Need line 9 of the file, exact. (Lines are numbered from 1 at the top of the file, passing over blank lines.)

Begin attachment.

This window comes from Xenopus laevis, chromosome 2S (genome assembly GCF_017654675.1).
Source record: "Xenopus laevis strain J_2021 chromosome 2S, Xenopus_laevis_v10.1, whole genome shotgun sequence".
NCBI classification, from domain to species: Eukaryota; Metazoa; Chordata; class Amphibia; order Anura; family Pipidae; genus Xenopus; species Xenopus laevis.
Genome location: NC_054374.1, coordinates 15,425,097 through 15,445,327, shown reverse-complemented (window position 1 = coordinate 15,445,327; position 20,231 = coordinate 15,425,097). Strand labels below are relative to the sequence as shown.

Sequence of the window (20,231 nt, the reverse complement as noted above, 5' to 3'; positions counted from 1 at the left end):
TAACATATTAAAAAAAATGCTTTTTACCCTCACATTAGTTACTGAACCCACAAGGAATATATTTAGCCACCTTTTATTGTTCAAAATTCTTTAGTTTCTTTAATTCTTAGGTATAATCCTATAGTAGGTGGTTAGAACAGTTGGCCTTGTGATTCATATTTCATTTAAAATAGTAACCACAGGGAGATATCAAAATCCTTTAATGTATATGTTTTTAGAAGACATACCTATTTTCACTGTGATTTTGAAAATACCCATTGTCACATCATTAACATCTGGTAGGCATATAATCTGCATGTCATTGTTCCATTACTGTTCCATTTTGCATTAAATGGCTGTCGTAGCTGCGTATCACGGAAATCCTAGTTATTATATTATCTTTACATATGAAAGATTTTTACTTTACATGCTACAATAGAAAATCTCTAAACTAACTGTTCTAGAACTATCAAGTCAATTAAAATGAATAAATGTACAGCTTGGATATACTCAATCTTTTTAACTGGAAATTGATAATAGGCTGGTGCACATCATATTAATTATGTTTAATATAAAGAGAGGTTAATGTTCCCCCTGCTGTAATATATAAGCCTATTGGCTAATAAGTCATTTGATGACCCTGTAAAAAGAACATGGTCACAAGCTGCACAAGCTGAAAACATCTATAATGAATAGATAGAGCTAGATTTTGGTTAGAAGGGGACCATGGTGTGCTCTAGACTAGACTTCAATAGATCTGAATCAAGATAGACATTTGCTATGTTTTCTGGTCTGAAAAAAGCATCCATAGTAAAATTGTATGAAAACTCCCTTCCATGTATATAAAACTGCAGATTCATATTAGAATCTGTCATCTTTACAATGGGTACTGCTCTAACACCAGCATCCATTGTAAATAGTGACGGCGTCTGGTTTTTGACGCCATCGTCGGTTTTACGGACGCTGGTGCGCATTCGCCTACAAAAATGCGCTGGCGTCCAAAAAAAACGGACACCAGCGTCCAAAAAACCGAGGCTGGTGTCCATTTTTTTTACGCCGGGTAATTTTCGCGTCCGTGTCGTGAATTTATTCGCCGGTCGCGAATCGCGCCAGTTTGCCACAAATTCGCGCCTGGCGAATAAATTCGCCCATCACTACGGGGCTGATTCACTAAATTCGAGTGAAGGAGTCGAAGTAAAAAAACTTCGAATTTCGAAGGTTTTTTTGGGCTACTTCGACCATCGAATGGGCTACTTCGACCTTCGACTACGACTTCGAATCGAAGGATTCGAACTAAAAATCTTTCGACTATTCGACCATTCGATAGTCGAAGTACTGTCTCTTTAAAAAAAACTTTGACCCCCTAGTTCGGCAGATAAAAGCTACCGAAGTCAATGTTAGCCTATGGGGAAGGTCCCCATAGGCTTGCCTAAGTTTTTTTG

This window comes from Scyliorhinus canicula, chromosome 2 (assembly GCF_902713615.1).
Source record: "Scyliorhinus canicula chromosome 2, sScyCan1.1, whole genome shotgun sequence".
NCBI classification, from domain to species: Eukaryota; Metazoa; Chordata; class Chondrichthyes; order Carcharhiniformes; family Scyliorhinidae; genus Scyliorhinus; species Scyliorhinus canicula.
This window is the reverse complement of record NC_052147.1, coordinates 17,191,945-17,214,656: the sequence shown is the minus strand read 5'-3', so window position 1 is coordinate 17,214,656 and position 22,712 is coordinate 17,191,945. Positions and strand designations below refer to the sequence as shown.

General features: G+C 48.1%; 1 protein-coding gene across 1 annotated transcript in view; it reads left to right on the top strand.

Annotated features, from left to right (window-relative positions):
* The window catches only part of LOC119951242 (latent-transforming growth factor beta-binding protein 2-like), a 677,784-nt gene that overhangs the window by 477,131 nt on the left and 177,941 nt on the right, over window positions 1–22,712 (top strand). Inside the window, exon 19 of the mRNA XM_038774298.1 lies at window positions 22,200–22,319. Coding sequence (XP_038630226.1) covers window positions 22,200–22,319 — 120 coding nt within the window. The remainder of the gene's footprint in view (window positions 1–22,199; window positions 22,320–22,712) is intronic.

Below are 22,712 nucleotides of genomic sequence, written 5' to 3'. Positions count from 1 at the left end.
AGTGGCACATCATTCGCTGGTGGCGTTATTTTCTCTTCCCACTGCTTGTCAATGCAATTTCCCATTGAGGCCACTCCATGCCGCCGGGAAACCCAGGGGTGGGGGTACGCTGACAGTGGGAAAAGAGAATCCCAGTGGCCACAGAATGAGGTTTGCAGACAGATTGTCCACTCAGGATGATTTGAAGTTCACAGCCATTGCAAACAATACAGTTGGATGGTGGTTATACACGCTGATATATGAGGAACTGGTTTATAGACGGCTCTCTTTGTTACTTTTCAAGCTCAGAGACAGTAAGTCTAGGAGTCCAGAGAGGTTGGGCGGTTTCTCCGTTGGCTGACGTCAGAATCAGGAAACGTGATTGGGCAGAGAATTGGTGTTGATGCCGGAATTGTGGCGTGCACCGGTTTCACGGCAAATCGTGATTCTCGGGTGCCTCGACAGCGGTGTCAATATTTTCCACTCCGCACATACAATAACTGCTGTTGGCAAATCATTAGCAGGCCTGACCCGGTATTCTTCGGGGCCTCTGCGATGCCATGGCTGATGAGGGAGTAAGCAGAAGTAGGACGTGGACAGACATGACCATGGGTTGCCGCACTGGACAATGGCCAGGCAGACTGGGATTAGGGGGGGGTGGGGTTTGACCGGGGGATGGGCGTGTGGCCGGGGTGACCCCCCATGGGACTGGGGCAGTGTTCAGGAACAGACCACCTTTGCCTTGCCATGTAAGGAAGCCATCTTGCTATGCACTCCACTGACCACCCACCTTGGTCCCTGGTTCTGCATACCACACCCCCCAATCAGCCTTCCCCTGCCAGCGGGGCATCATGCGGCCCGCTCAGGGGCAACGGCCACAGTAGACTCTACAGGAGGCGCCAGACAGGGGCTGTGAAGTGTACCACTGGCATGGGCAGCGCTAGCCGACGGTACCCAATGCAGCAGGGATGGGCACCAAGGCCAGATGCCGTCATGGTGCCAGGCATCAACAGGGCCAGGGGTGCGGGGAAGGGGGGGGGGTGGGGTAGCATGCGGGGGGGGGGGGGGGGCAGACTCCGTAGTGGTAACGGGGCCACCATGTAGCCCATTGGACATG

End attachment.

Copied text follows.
NCBI classification, from domain to species: Eukaryota; Metazoa; Chordata; class Chondrichthyes; order Carcharhiniformes; family Scyliorhinidae; genus Scyliorhinus; species Scyliorhinus canicula.